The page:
Ladies and gentlemen, last week was just one of those weeks where I get all fired up about our symptom-based, disease care system. Some enjoy it, many do not. Please understand, though, that writing passionately about the state of our health care in this country and its numerous flaws is the only way I know how to go about trying to make a difference. It will take a lot longer for things to change around here if we sit back and attempt to change things quietly. I find more and more every month that it just doesn't work that way...you have to be assertive. But anyway...this week I want to get back to talking about specific conditions and presenting an alternate way of looking at them.
No Walk in the Park: Parkinson's Disease
Parkinson's disease is a condition affecting the central nerve system, in which the brain makes insufficient amounts of dopamine, leading to a variety of symptoms in various areas of the body. Two notable celebrity sufferers of PD are Michael J. Fox and Muhammed Ali. You may have seen one or both on TV, looking rigid with a noticeable shake. Well, the key symptoms associated with Parkinson's are muscle rigidity (constantly super tight muscles), tremor (shaking), and bradykinesia (slowed movement). Let's connect the dots...dopamine is a neurotransmitter, or a substance that transfers an electrical signal along nerves. For proper movement or clear thoughts or your heart beating or any other vital process in your body, electrical signals are sent along nerves with the help of neurotransmitters. Dopamine is one of the key neurotransmitters in your brain. So, obviously, if your body is for whatever reason not making enough dopamine, then the signals that control your movement aren't going to smoothly pass along the nerves and the Parkinsonian symptoms described above may result.
Now, I want to take a closer look at Ali and Fox. Traditional theories would have you look at them in two different categories. While they each have the same disorder, it is readily accepted that Ali developed his condition from so many repeated shots to the head as a heavyweight boxer for 20 years. Fox is not viewed in the same light. He falls into the bigger category of "we have no idea why you have Parkinson's." Well, after having seen PD cases before in the upper cervical arena (none were athletes), I want to present an alternate idea: there is no difference between the two cases. All Parkinson's cases are the result of some sort of physical trauma. Ali, being a boxer, stands out because he had more obvious trauma, but if you can find me a person on earth who has never experienced any kind of physical trauma, I'll call that person the luckiest human being to have ever lived. We all go through physical traumas, at the earliest during the birthing process (one that we rarely think of, but that affects at least 75% of us). I'd be willing to bet my degree that not a single Parkinson's patient has ever developed the condition without having had some sort of significant physical trauma at some point in their lives.
Traditional ways of combating PD are to use a various combination of medications to try and restore some of the dopamine that isn't being produced, but (going back to what I wrote last week) that system is never going to succeed because it ignores the question: "Why isn't the brain producing enough dopamine?" Dopamine is produced in various parts of the brain, so if your body is so devoid of it that you start having Parkinson symptoms, then the supply has been slowly, but surely depleting for a long time. It's like the sands in an hour glass. Once the sand starts pouring down from the top, it's only a matter of time before one half of the hour glass is empty. Similarly, once your brain stops producing the proper amount of dopamine, it's only a matter of time before you are running so low on it that you'll start showing the symptoms.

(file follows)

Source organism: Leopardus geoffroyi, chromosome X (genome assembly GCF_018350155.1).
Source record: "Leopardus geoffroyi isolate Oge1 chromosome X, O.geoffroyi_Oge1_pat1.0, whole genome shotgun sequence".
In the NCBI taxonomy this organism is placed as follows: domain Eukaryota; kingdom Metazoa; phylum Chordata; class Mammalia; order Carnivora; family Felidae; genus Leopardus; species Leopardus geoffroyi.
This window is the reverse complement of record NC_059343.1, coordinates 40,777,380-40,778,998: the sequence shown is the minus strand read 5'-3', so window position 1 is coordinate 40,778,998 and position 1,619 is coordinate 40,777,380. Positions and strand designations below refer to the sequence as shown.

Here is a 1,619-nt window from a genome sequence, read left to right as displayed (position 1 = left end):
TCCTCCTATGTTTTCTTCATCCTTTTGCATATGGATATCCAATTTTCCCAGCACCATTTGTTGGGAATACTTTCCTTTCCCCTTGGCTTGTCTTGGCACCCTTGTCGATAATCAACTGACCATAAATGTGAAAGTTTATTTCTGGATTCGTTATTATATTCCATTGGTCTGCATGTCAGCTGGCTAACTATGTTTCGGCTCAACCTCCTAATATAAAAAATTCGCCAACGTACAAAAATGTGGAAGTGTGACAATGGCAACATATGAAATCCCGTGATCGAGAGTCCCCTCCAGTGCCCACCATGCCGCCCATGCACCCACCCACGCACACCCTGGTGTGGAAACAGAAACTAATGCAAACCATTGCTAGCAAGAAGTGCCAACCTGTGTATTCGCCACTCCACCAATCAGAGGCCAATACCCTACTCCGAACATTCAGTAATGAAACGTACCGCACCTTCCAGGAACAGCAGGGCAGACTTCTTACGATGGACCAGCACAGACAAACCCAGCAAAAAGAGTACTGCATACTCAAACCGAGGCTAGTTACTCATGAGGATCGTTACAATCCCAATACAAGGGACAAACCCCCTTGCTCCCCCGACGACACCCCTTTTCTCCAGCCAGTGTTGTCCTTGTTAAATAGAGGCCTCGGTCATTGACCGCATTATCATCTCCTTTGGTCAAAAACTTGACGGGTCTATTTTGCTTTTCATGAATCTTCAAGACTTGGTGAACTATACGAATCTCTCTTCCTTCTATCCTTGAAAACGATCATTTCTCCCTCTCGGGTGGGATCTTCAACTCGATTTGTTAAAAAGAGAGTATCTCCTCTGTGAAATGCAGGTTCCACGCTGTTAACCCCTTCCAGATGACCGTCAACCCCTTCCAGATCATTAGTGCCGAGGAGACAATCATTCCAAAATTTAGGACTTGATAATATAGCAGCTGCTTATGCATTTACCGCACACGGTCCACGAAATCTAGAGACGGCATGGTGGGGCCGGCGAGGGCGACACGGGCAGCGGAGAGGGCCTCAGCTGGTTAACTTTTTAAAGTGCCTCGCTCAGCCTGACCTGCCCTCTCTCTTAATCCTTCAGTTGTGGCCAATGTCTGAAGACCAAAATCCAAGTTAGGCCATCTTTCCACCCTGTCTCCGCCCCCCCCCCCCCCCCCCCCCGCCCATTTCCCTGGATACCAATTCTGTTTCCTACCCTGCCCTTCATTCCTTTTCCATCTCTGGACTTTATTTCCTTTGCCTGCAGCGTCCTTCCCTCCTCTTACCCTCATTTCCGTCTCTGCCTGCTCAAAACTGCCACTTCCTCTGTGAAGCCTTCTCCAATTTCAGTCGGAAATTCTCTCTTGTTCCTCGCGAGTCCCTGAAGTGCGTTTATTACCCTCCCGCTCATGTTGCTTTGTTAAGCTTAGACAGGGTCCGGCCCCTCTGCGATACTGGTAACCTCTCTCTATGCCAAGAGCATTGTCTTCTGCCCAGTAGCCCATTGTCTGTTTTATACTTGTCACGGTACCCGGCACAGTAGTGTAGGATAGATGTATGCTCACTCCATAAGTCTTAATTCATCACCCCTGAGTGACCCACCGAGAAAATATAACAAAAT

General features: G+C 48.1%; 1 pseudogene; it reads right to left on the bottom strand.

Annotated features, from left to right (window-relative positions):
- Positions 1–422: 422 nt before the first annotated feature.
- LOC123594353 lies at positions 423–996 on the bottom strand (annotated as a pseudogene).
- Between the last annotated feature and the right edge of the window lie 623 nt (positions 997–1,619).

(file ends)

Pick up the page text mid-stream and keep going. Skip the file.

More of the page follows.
So, why does the brain stop producing the proper dopamine? Based on how well Parkinson's patients have responded to Upper Cervical care, I am of the opinion that a big part of the problem is that the traumas suffered by these patients affect their brainstems. Considering the delicacy of the brainstem area, that comes as no surprise. There may not be a more susceptible area of the body to injury. The brainstem plays the biggest role in the intercommunication between different areas of the brain and central nerve system, so a brainstem subluxation...when one of the bones that surround the brainstem misalign and put abnormal tension on it...can disrupt that intercommunication and interfere with signals responsible for instructing the areas of the brain that make dopamine to produce the proper amount. This may sound familiar to many of you long-time readers because it's the same concept involved with a lot of other conditions. Take Type II diabetes, for instance...Type II diabetes and Parkinson's have one key thing in common: they are conditions in which the production of a hormone that the body absolutely has to have isn't being produced in the proper amount.
Drugs used to treat the symptoms of PD have a varying degree of efficacy, but there is no drug that can cure it...of that, there is no doubt. Thus, my suggestion for those with this condition are to get evaluated by an upper cervical doctor and let's see if there is a brainstem subluxation that could, at the very least, be a contributing factor. Try to remember how intelligently the body was designed. Dopamine serves a specific purpose in the body. It's supposed to be produced in the proper amount. So, make sure your body is functioning properly so that your intelligently designed body can do its thing...
Thinking good things for you, as always,